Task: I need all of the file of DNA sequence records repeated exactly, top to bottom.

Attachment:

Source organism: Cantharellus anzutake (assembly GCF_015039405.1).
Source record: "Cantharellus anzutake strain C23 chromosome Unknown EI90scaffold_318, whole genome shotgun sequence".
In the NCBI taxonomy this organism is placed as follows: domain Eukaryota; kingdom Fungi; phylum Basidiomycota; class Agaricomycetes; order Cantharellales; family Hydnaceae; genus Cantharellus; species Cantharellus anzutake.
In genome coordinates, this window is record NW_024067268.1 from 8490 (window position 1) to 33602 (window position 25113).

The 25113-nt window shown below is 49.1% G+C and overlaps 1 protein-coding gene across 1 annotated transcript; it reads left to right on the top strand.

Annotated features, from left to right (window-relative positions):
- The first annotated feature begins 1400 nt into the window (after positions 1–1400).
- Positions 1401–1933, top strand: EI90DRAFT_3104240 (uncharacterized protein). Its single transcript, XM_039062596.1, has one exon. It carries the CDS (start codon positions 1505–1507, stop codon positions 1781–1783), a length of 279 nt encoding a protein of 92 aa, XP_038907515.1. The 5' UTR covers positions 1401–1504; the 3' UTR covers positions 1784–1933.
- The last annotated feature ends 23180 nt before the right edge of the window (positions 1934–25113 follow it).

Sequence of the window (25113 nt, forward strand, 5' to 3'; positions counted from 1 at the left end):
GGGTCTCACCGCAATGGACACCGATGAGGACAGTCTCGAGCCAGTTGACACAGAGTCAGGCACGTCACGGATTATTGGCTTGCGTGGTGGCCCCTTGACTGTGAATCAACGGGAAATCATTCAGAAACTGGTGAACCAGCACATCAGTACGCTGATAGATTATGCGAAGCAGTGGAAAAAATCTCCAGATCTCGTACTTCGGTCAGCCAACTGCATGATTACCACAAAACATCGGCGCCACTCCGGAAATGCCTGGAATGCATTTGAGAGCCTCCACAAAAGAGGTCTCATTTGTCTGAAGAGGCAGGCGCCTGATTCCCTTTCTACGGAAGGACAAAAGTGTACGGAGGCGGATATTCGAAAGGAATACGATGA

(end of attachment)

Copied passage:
Source organism: Cantharellus anzutake (assembly GCF_015039405.1).
Source record: "Cantharellus anzutake strain C23 chromosome Unknown EI90scaffold_318, whole genome shotgun sequence".
In the NCBI taxonomy this organism is placed as follows: domain Eukaryota; kingdom Fungi; phylum Basidiomycota; class Agaricomycetes; order Cantharellales; family Hydnaceae; genus Cantharellus; species Cantharellus anzutake.
In genome coordinates, this window is record NW_024067268.1 from 8490 (window position 1) to 33602 (window position 25113).

The 25113-nt window shown below is 49.1% G+C and overlaps 1 protein-coding gene across 1 annotated transcript; it reads left to right on the top strand.

Annotated features, from left to right (window-relative positions):
- The first annotated feature begins 1400 nt into the window (after positions 1–1400).
- Positions 1401–1933, top strand: EI90DRAFT_3104240 (uncharacterized protein). Its single transcript, XM_039062596.1, has one exon. It carries the CDS (start codon positions 1505–1507, stop codon positions 1781–1783), a length of 279 nt encoding a protein of 92 aa, XP_038907515.1. The 5' UTR covers positions 1401–1504; the 3' UTR covers positions 1784–1933.
- The last annotated feature ends 23180 nt before the right edge of the window (positions 1934–25113 follow it).

Sequence of the window (25113 nt, forward strand, 5' to 3'; positions counted from 1 at the left end):
GGGTCTCACCGCAATGGACACCGATGAGGACAGTCTCGAGCCAGTTGACACAGAGTCAGGCACGTCACGGATTATTGGCTTGCGTGGTGGCCCCTTGACTGTGAATCAACGGGAAATCATTCAGAAACTGGTGAACCAGCACATCAGTACGCTGATAGATTATGCGAAGCAGTGGAAAAAATCTCCAGATCTCGTACTTCGGTCAGCCAACTGCATGATTACCACAAAACATCGGCGCCACTCCGGAAATGCCTGGAATGCATTTGAGAGCCTCCACAAAAGAGGTCTCATTTGTCTGAAGAGGCAGGCGCCTGATTCCCTTTCTACGGAAGGACAAAAGTGTACGGAGGCGGATATTCGAAAGGAATACGATGA